If there is one aspect of the Winter Meetings that isn’t hampered at all by the lack of actual meetings, it’s the Rule 5 Draft. Major League teams enter today with the knowledge of both whether or not they will make a pick, as well as who their selection would be. With a 40-man roster containing only 34 names, and a front office history of giving the Rule 5 the old college try, my bet is that we do see the Chicago Cubs make at least one selection today. Below this introduction, I’m live-blogging the draft as it rolls on.
For the uninitiated, the quick Rule 5 rules: there are two phases of the Rule 5, a three-round Major League phase, and a go-until-everybody-is-done minor league phase. A selection in the Major League phase costs $100,000, and to retain the selected player, he must stay on the active Major League roster for a season’s worth of time (or at least 90 days plus time on the Injured List), otherwise the player is offered back to his original team for a $50,000 fee. The player pool is made up of players that are a) not currently on a 40-man roster and b) have toiled in the minors for at least 3-4 full seasons. There are no requirements to drafting an eligible player in the minor league phase: pay the selection price, and the player is yours until he reaches minor league free agency. More players are protected in the minor league phase, however.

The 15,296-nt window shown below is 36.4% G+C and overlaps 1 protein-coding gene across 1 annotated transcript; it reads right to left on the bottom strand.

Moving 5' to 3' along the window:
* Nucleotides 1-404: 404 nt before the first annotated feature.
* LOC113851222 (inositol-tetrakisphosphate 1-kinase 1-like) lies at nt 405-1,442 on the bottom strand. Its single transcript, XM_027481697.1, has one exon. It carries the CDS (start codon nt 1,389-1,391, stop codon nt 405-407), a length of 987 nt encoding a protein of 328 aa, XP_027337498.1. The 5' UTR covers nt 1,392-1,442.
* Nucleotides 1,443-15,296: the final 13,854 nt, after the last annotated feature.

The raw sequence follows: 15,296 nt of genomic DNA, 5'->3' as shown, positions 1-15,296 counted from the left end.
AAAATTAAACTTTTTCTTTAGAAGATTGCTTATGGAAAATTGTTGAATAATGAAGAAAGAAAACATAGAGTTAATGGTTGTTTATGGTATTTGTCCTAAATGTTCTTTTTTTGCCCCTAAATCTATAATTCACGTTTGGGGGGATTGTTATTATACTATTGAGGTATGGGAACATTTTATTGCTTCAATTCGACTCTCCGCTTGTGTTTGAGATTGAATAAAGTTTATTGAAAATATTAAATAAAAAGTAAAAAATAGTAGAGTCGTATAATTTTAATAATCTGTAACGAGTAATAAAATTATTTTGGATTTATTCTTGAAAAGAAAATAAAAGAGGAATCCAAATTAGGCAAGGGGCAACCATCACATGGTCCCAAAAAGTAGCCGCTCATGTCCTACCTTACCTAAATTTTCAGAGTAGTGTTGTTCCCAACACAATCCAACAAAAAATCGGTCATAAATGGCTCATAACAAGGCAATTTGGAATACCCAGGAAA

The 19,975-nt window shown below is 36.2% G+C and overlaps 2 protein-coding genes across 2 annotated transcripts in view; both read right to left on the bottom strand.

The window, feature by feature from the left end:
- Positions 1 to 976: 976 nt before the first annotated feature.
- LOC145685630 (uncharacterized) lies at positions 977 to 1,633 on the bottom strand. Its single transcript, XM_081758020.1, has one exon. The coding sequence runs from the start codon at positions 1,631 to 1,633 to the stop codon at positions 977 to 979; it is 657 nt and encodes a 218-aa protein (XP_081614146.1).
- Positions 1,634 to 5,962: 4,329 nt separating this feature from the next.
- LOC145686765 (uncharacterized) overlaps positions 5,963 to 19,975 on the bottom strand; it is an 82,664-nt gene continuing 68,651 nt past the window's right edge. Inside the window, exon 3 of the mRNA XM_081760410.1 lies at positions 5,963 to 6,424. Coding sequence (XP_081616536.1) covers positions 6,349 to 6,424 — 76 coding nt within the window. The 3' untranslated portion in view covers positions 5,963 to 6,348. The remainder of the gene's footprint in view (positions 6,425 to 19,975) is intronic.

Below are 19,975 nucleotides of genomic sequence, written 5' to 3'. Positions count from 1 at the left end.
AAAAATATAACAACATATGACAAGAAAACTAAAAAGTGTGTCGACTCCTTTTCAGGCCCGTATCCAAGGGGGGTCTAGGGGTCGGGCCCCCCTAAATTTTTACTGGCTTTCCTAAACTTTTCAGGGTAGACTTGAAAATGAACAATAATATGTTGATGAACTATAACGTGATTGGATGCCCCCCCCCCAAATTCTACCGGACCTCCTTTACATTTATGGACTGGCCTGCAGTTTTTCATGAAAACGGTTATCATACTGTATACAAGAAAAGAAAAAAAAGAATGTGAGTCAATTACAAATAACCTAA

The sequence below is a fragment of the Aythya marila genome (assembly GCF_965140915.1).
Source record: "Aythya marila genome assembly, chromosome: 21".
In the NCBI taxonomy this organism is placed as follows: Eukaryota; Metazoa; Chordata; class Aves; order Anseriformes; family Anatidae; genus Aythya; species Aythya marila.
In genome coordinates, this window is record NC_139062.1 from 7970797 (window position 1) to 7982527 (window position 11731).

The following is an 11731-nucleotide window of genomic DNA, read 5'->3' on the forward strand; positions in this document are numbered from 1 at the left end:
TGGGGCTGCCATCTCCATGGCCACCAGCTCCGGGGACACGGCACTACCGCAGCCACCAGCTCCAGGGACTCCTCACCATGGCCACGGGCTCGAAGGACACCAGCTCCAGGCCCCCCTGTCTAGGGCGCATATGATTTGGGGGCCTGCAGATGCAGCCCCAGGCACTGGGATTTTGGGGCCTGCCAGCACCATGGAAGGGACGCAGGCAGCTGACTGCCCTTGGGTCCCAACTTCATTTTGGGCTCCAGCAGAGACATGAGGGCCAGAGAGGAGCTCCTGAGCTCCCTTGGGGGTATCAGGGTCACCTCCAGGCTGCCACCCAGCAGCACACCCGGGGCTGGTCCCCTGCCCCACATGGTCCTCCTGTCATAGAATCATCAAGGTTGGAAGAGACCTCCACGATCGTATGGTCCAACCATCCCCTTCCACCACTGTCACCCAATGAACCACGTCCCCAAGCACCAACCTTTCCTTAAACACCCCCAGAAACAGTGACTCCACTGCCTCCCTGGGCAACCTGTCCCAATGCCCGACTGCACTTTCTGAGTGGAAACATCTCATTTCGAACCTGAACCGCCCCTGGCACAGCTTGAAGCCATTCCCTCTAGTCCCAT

(Note from Brett: you often see trades during the Rule 5, though they aren’t the sexy kind you’re thinking. Instead, you will often see a team up in the draft select a player for another team further back, and then trade that player for a modest cash consideration. Basically, it’s just teams doing favors for each other since the selections are tradable. That is to say, as the picks are made, sometimes you’ll quickly learn that the team who picked a guy isn’t actually the team who picked that guy.)
While the all-virtual nature of the 2020 Rule 5 won’t have an impact on teams, the lack of a 2020 minor league season makes me think we’ll see a little less action today. It’s just so hard for MLB teams to have any knowledge of where a player’s game is at. I imagine there will be some not-unreasonable appeals to authority in front offices today: if the player’s own team didn’t protect him from the Rule 5, with all the inside information they have on the guy, do they know something that we don’t?